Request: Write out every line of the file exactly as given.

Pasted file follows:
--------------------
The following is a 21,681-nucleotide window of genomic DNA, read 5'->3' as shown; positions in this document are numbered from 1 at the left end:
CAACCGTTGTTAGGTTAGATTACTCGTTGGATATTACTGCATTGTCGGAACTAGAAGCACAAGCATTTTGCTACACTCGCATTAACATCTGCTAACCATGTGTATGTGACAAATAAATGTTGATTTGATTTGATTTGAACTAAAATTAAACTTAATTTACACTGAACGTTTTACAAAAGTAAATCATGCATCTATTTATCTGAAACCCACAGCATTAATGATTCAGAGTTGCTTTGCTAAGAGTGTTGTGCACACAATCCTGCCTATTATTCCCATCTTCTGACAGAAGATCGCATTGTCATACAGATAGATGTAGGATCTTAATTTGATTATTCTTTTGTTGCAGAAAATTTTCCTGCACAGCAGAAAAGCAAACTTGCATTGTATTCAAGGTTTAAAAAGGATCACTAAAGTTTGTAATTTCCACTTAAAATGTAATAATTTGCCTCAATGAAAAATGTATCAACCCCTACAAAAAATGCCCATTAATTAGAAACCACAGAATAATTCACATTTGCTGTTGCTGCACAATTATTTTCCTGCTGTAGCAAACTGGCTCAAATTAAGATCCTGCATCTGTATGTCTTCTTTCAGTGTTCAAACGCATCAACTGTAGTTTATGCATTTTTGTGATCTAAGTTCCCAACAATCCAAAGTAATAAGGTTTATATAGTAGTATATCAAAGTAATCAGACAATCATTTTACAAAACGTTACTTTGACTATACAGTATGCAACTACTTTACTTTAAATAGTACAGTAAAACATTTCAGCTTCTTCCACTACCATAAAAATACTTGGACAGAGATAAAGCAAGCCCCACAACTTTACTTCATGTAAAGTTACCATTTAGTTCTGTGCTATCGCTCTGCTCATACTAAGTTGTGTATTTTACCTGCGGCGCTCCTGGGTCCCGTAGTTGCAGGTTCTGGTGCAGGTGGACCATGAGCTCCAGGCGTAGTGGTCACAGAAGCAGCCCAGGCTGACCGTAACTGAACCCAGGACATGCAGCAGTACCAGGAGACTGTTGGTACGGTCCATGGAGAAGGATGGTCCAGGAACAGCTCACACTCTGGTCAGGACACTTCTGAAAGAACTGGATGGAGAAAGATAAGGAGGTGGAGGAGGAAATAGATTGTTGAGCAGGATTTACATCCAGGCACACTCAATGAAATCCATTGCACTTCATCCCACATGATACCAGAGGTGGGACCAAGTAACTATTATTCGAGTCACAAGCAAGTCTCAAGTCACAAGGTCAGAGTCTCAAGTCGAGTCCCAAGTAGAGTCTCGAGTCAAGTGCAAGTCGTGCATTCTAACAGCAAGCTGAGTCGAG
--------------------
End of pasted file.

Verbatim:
The following is a 21,681-nucleotide window of genomic DNA, read 5'->3' as shown; positions in this document are numbered from 1 at the left end:
CAACCGTTGTTAGGTTAGATTACTCGTTGGATATTACTGCATTGTCGGAACTAGAAGCACAAGCATTTTGCTACACTCGCATTAACATCTGCTAACCATGTGTATGTGACAAATAAATGTTGATTTGATTTGATTTGAACTAAAATTAAACTTAATTTACACTGAACGTTTTACAAAAGTAAATCATGCATCTATTTATCTGAAACCCACAGCATTAATGATTCAGAGTTGCTTTGCTAAGAGTGTTGTGCACACAATCCTGCCTATTATTCCCATCTTCTGACAGAAGATCGCATTGTCATACAGATAGATGTAGGATCTTAATTTGATTATTCTTTTGTTGCAGAAAATTTTCCTGCACAGCAGAAAAGCAAACTTGCATTGTATTCAAGGTTTAAAAAGGATCACTAAAGTTTGTAATTTCCACTTAAAATGTAATAATTTGCCTCAATGAAAAATGTATCAACCCCTACAAAAAATGCCCATTAATTAGAAACCACAGAATAATTCACATTTGCTGTTGCTGCACAATTATTTTCCTGCTGTAGCAAACTGGCTCAAATTAAGATCCTGCATCTGTATGTCTTCTTTCAGTGTTCAAACGCATCAACTGTAGTTTATGCATTTTTGTGATCTAAGTTCCCAACAATCCAAAGTAATAAGGTTTATATAGTAGTATATCAAAGTAATCAGACAATCATTTTACAAAACGTTACTTTGACTATACAGTATGCAACTACTTTACTTTAAATAGTACAGTAAAACATTTCAGCTTCTTCCACTACCATAAAAATACTTGGACAGAGATAAAGCAAGCCCCACAACTTTACTTCATGTAAAGTTACCATTTAGTTCTGTGCTATCGCTCTGCTCATACTAAGTTGTGTATTTTACCTGCGGCGCTCCTGGGTCCCGTAGTTGCAGGTTCTGGTGCAGGTGGACCATGAGCTCCAGGCGTAGTGGTCACAGAAGCAGCCCAGGCTGACCGTAACTGAACCCAGGACATGCAGCAGTACCAGGAGACTGTTGGTACGGTCCATGGAGAAGGATGGTCCAGGAACAGCTCACACTCTGGTCAGGACACTTCTGAAAGAACTGGATGGAGAAAGATAAGGAGGTGGAGGAGGAAATAGATTGTTGAGCAGGATTTACATCCAGGCACACTCAATGAAATCCATTGCACTTCATCCCACATGATACCAGAGGTGGGACCAAGTAACTATTATTCGAGTCACAAGCAAGTCTCAAGTCACAAGGTCAGAGTCTCAAGTCGAGTCCCAAGTAGAGTCTCGAGTCAAGTGCAAGTCGTGCATTCTAACAGCAAGCTGAGTCGAG